Vision Fire Update: October 14, 1995
October 3,1995. This is when it all started. An illegal campfire near Mt. Vision ignited a wildfire above Inverness, a town outside the boundaries of Point Reyes National Seashore. Driven by 40-50 mph winds through steep terrain and heavy timber, the fire spread rapidly, destroying 45 homes and structures. By midnight the fire had burned 920 acres. Only 24 hours later, the fire had expanded to consume 8,880 acres - 90% burning inside the national seashore boundaries. More about what happened (fire chronology).
Environmental Contributing Factors
Several factors contributed to the severity of the burn. Point Reyes National Seashore has a Mediterranean climate consisting of a cool damp winter, a spring consisting of sunny windy cool weather, a summer season of no rain but an unpredictable coastal fog influence and a dry hot fall. In most years, persistent fog keeps fire danger moderate through July and August when fire danger is usually the highest in the western United States. The fog pattern changes in mid-September and fuel moisture drops steadily. The period of September 1 through October 31 can be considered the most critical time of fire danger for the Seashore.
Most of the area had not previously burned in 50 to 100 years and high winds drove the fires to a level of ferocity that couldn't safely be suppressed.
What is the Effect on the Seashore?
Roughly 14% of Point Reyes National Seashore wilderness was burned. The burn area is not visible from the northern district of the park. Until the hazards in the fire areas, such as danger from falling trees and limbs, areas of hot smoldering material, trails damaged by heavy fire fighting equipment and loss of some bridges and numerous trail signs can be fully assessed and mitigated, all roads and trails into the area are closed to the public.
The national, multi-disciplinary Burn Area Emergency Rehabilitation (BAER) team is assessing the fire damage to the resources. They are evaluating the watershed including drainages, culverts, slopes, the extent of vegetation loss; inventorying utility and structure damage; determining the rehabilitation needed to mitigate fire line construction damage; cataloging fire effect on cultural resources; and assessing the influence of fire on plants and animals, including threatened and endangered species.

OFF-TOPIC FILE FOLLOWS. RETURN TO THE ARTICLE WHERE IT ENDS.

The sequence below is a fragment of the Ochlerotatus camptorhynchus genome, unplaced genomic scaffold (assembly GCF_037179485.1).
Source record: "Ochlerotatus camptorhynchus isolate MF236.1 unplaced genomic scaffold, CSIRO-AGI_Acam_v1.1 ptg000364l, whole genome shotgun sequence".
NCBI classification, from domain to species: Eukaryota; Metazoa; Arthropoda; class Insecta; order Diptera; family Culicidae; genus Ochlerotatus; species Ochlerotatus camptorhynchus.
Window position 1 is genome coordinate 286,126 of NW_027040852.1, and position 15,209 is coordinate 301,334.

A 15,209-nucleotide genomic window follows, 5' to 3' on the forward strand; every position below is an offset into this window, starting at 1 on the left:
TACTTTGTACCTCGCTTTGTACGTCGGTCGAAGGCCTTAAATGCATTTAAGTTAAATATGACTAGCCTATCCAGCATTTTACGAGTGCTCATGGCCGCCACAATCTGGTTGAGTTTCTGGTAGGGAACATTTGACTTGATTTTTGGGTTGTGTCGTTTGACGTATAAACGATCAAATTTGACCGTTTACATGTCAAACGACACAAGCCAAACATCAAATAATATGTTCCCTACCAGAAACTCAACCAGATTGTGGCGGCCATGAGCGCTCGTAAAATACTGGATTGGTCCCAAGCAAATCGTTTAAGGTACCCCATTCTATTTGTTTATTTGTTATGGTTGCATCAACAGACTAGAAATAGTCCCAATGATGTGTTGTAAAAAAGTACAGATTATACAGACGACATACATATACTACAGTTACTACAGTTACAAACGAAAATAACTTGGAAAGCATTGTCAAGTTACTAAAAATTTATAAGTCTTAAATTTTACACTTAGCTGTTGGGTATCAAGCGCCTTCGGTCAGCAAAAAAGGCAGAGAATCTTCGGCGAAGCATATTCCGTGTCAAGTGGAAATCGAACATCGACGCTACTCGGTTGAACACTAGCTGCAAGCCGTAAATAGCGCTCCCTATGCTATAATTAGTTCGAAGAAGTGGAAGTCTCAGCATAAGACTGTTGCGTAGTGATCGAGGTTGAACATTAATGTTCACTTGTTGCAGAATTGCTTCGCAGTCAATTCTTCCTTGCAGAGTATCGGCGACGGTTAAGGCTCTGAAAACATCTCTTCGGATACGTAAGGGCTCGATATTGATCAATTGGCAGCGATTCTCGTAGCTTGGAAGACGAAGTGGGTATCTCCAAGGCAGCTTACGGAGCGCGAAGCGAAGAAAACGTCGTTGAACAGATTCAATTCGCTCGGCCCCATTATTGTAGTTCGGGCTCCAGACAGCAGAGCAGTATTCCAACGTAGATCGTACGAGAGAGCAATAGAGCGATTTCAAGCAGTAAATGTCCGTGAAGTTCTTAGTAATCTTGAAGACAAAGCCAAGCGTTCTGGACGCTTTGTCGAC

Point Reyes National Seashore is home to diverse plant communities, most of which have evolved over the millennia in response to periodic fire. The ecology has been affected more recently by the absence of fire through fire suppression efforts.
Coastal scrub rejuvenates well after a fire. Vigorous resprouting is generally noticeable with in a few months after a fire. An area by Limantour beach which burned earlier this summer has resprouted very well already. Spectacular displays of spring wildflowers generally occur in chaparral the year following a burn.
Bishop pine stands, commonly found along the Inverness Ridge at the Seashore, have a closed-cone which requires heat to melt the resin in the cones to release seeds. Pines also require bare mineral soil and plenty of sunlight for their seedlings to survive - exactly the conditions that prevail after a fire. Without fires or when fires are suppressed, overpopulation occurs leaving sick and dying trees and a depleted soil. Burned Bishop pine return nutrient rich nitrogen to the soil.
Douglas fir have a thick bark which offers signifi cant protection. The immature trees, however, often do not survive a fire. In Douglas fir forest, Madrones, bay laurels and live oak often ace the first to resprout, having a competitive advantage over the Douglas fir. Within a couple of decades after the development of a brushy ground cover which protects the young fir seedlings, however, the Douglas fir will tend to dominate the forest again.
Fire is not always devastating to wildlife. Some have died, many have escaped, and competition for adequate food sources currently exists. Of greater importance is the preservation of the species. Fire plays a role in creating healthy, natural habitats for wildlife populations. Fire tends to burn in an uneven patchy fashion. This creates a mosaic of diverse areas for wildlife -low green for age in recent burns, sheltering stands of brush and trees in unburned areas and standing dead trees that provide nesting cavities and insects for food.
The Seashore has suffered great loss, but it is not devastated. The cycle of life continues and regeneration will be evident in the long term.
To Help: To help with the rehabilitation efforts from the Vision Fire, your donations can be mailed the Point Reyes National Seashore Association at Point Reyes National Seashore, Point Reyes Station, CA 94956. For more information, please contact John Dell'Osso at (415) 663-8522.
Did You Know?
In the mid-1800s, the tule elk was hunted to the brink of extinction. The last surviving tule elk were discovered and protected in the southern San Joaquin Valley in 1874. In 1978, ten tule elk were reintroduced to Point Reyes, which now has one of California's largest populations, numbering ~500. More...